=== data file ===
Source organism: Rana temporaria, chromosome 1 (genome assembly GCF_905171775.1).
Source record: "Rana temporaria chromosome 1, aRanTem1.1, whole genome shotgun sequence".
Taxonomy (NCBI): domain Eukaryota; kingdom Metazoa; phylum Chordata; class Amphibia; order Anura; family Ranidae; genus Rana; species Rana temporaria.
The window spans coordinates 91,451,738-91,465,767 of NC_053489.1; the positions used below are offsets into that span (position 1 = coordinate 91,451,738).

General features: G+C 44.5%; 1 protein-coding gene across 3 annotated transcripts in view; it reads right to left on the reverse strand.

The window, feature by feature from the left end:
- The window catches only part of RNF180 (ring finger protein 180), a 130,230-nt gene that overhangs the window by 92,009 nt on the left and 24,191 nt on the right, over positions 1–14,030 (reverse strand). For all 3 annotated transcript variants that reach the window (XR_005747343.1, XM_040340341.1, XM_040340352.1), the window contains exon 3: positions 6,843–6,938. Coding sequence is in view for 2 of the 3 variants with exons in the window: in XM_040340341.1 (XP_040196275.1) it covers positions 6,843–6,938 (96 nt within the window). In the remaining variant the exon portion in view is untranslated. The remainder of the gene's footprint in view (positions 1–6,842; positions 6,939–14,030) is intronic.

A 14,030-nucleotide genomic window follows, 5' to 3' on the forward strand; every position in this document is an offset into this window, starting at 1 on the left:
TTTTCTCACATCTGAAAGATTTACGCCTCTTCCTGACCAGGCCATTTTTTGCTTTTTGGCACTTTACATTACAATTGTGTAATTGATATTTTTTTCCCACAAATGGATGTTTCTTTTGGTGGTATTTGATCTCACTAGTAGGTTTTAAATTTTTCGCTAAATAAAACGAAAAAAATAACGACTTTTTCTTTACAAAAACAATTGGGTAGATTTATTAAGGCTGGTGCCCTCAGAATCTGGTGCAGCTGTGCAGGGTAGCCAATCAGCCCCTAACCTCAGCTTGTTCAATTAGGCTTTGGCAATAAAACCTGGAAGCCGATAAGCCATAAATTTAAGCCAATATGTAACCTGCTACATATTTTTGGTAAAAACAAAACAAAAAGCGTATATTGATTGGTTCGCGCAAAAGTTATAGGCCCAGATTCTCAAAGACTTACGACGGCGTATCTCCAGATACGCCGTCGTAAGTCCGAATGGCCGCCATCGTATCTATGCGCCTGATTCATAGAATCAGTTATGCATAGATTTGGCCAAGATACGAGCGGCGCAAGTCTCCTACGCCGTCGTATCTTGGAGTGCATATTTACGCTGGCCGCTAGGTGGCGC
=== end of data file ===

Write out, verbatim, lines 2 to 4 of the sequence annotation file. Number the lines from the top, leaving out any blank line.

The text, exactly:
Source record: "Rana temporaria chromosome 1, aRanTem1.1, whole genome shotgun sequence".
Taxonomy (NCBI): domain Eukaryota; kingdom Metazoa; phylum Chordata; class Amphibia; order Anura; family Ranidae; genus Rana; species Rana temporaria.
The window spans coordinates 91,451,738-91,465,767 of NC_053489.1; the positions used below are offsets into that span (position 1 = coordinate 91,451,738).